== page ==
An unfamiliar and uncomfortable quiet fell over the Orangeburg area on March 31. The last words were spoken over the air – the last strains of music played – and then there was nothing. Just the unsettling sound of silence. WORG radio was gone – at least in the way that we have known it for decades.
The silence gave way to a wonderful time of reflection on my part. Memories emerged of riding the strip in Orangeburg on Sunday afternoons, making the loops at Piggy Park on the north end of 301 and A&W on the south end. For the more adventurous, their routes took them for a spin around the parking lot at Biddie Banquet. I thought of my parents’ instructions, “Do not get in the car with boys.” But we did anyway, leading to negotiations with my brother later in the day not to tell.
Those were the days of dialing up the radio station from a pay phone to request a special song. The announcer himself would pick up the phone and the conversation would be personal – like talking with a good friend – and a request would be made for a certain song to be played to the girl in the red convertible or the guy in the blue Chevy. Before long, the requested song would be up and playing with every radio in listening distance tuned in filling the air with “talking ‘bout my girl.”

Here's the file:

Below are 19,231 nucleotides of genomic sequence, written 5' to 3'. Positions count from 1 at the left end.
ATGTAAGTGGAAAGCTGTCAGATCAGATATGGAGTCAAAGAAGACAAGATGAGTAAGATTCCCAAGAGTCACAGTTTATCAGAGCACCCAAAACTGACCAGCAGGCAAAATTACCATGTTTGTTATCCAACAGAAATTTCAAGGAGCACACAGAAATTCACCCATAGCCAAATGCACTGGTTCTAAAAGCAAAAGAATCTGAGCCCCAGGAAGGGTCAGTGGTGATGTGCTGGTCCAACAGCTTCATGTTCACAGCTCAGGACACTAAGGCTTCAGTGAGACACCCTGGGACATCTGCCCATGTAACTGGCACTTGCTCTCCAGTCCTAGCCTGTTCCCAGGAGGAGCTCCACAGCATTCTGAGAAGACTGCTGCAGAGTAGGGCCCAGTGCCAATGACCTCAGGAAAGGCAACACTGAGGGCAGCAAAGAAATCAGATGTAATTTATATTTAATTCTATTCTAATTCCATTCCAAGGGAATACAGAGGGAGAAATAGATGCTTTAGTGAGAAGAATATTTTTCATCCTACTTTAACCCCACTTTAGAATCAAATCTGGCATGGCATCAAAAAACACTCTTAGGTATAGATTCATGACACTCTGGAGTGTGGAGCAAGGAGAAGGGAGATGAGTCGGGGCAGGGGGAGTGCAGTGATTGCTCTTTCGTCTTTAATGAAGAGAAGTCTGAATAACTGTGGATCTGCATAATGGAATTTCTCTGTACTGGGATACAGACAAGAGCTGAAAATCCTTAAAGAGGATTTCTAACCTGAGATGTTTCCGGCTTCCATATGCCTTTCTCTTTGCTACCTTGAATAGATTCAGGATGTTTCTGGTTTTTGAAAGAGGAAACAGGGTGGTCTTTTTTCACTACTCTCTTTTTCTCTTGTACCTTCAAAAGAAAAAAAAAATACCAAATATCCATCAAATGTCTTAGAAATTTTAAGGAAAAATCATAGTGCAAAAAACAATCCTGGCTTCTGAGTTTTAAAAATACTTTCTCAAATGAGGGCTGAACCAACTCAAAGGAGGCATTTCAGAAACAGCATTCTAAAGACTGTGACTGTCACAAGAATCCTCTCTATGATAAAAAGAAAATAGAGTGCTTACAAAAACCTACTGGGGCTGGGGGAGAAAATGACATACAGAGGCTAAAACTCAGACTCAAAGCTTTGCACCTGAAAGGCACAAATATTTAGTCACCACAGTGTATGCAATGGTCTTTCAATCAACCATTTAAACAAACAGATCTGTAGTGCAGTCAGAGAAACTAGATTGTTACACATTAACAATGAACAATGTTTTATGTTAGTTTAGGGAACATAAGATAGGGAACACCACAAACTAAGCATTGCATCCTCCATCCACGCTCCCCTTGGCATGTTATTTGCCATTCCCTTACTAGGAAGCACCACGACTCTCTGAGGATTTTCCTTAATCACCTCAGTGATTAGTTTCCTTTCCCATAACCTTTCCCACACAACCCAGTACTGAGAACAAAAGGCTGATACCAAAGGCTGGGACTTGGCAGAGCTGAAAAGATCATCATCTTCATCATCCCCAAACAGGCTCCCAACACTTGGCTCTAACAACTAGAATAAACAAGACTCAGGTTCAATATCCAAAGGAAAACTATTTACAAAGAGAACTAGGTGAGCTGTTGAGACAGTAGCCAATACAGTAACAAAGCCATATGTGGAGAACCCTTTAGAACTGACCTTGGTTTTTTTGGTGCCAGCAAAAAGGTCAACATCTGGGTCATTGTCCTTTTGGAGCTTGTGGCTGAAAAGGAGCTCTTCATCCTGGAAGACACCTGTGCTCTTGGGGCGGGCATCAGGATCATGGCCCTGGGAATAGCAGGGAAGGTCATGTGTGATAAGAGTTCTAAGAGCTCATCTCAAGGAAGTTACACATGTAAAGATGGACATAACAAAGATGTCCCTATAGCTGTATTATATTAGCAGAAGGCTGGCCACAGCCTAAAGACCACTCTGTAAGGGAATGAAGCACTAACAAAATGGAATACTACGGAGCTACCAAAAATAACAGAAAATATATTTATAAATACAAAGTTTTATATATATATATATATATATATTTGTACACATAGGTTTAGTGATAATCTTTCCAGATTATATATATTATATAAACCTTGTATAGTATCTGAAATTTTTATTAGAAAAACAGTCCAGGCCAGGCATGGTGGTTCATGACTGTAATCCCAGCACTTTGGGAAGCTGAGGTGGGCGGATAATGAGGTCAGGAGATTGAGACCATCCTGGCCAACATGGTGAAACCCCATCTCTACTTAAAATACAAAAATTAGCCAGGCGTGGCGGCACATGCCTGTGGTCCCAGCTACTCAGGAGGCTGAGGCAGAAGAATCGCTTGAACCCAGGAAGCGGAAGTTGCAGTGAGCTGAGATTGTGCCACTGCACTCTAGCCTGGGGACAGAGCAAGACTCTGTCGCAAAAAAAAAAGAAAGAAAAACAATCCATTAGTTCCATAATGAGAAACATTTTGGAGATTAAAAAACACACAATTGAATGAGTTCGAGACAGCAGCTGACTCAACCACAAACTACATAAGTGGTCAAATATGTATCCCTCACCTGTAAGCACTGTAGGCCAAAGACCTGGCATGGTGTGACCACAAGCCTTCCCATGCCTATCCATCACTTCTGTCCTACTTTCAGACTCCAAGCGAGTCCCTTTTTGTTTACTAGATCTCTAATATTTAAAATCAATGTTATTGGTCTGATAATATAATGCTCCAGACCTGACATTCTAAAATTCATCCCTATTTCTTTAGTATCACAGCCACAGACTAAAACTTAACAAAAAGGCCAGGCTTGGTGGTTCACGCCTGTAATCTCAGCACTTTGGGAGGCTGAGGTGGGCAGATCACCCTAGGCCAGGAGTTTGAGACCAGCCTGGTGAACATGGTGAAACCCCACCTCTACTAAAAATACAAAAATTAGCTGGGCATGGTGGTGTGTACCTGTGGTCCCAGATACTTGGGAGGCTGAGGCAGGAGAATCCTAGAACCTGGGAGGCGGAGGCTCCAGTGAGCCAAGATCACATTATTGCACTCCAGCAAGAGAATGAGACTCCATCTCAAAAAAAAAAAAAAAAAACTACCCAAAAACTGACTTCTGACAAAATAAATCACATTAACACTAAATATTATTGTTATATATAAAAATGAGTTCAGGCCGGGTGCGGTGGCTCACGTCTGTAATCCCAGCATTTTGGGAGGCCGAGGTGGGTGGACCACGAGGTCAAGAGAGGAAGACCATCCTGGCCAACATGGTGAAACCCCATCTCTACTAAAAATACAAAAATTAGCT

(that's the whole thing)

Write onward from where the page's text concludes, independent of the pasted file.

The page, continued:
WORG carried us through Vietnam, school desegregation, the death of President John F. Kennedy and the excitement of the space age. The broadcasts wept with us, cheered us, made us fall in and out of love and soothed our broken hearts. As we all know and have experienced after a loss, life somehow goes on. But this one will take a while. It’s not just the loss of a radio station, it is the loss of an era. And more than that, the silence of WORG is like the loss of an old friend. Rest in peace, my friend. Rest in peace.
Beth Yarborough, Cameron